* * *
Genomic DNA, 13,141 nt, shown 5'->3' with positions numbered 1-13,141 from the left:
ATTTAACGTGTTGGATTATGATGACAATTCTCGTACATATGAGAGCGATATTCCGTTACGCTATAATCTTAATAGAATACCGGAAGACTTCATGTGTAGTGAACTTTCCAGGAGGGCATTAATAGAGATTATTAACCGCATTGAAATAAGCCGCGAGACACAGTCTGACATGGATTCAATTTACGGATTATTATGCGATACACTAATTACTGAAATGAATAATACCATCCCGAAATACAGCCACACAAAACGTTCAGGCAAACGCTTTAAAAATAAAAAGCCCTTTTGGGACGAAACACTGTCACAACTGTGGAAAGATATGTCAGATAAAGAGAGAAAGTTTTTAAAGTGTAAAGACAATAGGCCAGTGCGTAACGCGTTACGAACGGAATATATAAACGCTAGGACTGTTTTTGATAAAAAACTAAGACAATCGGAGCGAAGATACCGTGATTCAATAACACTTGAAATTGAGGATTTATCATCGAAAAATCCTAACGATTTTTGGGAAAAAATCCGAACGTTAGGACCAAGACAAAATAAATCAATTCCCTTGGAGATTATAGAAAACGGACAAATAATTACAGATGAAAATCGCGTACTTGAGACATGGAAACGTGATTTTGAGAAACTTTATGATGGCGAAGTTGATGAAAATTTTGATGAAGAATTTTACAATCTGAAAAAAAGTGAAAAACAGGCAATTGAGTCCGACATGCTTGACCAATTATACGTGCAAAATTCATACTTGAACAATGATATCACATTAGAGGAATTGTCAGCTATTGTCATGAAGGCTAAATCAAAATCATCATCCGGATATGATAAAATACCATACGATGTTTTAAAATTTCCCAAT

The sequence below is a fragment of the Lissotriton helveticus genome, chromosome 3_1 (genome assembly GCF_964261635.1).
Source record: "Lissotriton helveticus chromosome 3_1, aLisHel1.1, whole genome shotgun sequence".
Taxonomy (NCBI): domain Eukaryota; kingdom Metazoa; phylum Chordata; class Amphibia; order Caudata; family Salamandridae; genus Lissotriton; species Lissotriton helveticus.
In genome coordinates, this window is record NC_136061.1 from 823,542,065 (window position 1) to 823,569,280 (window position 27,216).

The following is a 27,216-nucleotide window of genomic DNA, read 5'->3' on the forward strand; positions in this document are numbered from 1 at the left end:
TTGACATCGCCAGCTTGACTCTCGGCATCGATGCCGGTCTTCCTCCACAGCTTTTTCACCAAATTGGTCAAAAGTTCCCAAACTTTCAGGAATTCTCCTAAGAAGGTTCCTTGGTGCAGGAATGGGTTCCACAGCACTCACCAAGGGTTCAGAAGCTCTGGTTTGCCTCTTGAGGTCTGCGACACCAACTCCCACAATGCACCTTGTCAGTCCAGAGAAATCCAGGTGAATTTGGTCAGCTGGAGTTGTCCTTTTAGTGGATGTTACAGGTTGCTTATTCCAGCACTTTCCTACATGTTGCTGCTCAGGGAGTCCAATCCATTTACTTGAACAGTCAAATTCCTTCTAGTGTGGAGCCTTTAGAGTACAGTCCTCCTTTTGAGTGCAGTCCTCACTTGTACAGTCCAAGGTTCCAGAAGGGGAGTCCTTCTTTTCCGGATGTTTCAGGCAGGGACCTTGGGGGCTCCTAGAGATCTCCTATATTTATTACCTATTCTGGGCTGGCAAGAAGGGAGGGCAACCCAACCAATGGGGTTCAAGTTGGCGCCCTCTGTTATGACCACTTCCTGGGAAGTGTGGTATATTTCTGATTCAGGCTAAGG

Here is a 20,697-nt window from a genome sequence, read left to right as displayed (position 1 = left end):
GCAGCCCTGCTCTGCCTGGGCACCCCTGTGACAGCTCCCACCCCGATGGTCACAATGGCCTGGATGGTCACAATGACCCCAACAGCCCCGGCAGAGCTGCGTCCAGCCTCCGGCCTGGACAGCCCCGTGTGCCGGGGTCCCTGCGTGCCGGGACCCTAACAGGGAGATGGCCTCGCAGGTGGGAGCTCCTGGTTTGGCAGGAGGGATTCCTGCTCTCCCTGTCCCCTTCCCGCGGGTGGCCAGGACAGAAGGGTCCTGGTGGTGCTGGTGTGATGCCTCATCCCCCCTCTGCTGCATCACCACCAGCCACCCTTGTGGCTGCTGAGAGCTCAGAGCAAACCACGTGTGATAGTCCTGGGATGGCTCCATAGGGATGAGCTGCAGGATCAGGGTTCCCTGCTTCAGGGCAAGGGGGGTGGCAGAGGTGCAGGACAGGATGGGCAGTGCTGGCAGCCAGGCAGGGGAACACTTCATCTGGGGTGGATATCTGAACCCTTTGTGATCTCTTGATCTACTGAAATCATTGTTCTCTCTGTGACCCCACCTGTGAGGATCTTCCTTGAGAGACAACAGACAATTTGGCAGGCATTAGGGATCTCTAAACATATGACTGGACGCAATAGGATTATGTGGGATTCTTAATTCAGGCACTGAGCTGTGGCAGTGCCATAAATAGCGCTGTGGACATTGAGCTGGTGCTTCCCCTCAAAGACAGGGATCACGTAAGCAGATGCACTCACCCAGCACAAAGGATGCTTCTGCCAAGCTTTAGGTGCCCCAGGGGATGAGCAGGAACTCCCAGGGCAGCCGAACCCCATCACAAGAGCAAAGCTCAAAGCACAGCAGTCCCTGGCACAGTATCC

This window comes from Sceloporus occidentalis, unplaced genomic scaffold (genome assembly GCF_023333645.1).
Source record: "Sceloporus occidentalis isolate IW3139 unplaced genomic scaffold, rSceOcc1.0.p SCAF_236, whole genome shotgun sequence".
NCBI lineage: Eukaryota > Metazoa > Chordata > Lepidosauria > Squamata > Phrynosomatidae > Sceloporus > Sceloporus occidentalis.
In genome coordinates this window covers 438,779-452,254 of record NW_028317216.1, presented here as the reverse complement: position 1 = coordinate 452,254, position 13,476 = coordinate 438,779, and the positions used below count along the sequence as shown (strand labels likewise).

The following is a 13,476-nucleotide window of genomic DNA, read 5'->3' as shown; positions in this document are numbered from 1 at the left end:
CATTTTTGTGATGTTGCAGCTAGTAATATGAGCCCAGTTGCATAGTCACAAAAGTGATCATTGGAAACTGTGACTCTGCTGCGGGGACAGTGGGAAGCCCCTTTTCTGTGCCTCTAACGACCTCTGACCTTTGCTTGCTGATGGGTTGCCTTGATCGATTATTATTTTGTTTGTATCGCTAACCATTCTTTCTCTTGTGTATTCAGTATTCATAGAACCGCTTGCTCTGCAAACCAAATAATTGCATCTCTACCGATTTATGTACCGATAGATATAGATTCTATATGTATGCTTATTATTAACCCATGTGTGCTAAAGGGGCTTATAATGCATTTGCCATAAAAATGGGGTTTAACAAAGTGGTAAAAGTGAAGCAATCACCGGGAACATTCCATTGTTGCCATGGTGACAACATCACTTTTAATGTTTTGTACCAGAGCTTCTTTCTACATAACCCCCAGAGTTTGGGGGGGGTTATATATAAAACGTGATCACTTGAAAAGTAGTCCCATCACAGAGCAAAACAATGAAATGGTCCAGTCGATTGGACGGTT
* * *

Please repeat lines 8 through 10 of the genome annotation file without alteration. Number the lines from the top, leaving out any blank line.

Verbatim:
TTGACATCGCCAGCTTGACTCTCGGCATCGATGCCGGTCTTCCTCCACAGCTTTTTCACCAAATTGGTCAAAAGTTCCCAAACTTTCAGGAATTCTCCTAAGAAGGTTCCTTGGTGCAGGAATGGGTTCCACAGCACTCACCAAGGGTTCAGAAGCTCTGGTTTGCCTCTTGAGGTCTGCGACACCAACTCCCACAATGCACCTTGTCAGTCCAGAGAAATCCAGGTGAATTTGGTCAGCTGGAGTTGTCCTTTTAGTGGATGTTACAGGTTGCTTATTCCAGCACTTTCCTACATGTTGCTGCTCAGGGAGTCCAATCCATTTACTTGAACAGTCAAATTCCTTCTAGTGTGGAGCCTTTAGAGTACAGTCCTCCTTTTGAGTGCAGTCCTCACTTGTACAGTCCAAGGTTCCAGAAGGGGAGTCCTTCTTTTCCGGATGTTTCAGGCAGGGACCTTGGGGGCTCCTAGAGATCTCCTATATTTATTACCTATTCTGGGCTGGCAAGAAGGGAGGGCAACCCAACCAATGGGGTTCAAGTTGGCGCCCTCTGTTATGACCACTTCCTGGGAAGTGTGGTATATTTCTGATTCAGGCTAAGG

Here is a 20,697-nt window from a genome sequence, read left to right as displayed (position 1 = left end):
GCAGCCCTGCTCTGCCTGGGCACCCCTGTGACAGCTCCCACCCCGATGGTCACAATGGCCTGGATGGTCACAATGACCCCAACAGCCCCGGCAGAGCTGCGTCCAGCCTCCGGCCTGGACAGCCCCGTGTGCCGGGGTCCCTGCGTGCCGGGACCCTAACAGGGAGATGGCCTCGCAGGTGGGAGCTCCTGGTTTGGCAGGAGGGATTCCTGCTCTCCCTGTCCCCTTCCCGCGGGTGGCCAGGACAGAAGGGTCCTGGTGGTGCTGGTGTGATGCCTCATCCCCCCTCTGCTGCATCACCACCAGCCACCCTTGTGGCTGCTGAGAGCTCAGAGCAAACCACGTGTGATAGTCCTGGGATGGCTCCATAGGGATGAGCTGCAGGATCAGGGTTCCCTGCTTCAGGGCAAGGGGGGTGGCAGAGGTGCAGGACAGGATGGGCAGTGCTGGCAGCCAGGCAGGGGAACACTTCATCTGGGGTGGATATCTGAACCCTTTGTGATCTCTTGATCTACTGAAATCATTGTTCTCTCTGTGACCCCACCTGTGAGGATCTTCCTTGAGAGACAACAGACAATTTGGCAGGCATTAGGGATCTCTAAACATATGACTGGACGCAATAGGATTATGTGGGATTCTTAATTCAGGCACTGAGCTGTGGCAGTGCCATAAATAGCGCTGTGGACATTGAGCTGGTGCTTCCCCTCAAAGACAGGGATCACGTAAGCAGATGCACTCACCCAGCACAAAGGATGCTTCTGCCAAGCTTTAGGTGCCCCAGGGGATGAGCAGGAACTCCCAGGGCAGCCGAACCCCATCACAAGAGCAAAGCTCAAAGCACAGCAGTCCCTGGCACAGTATCC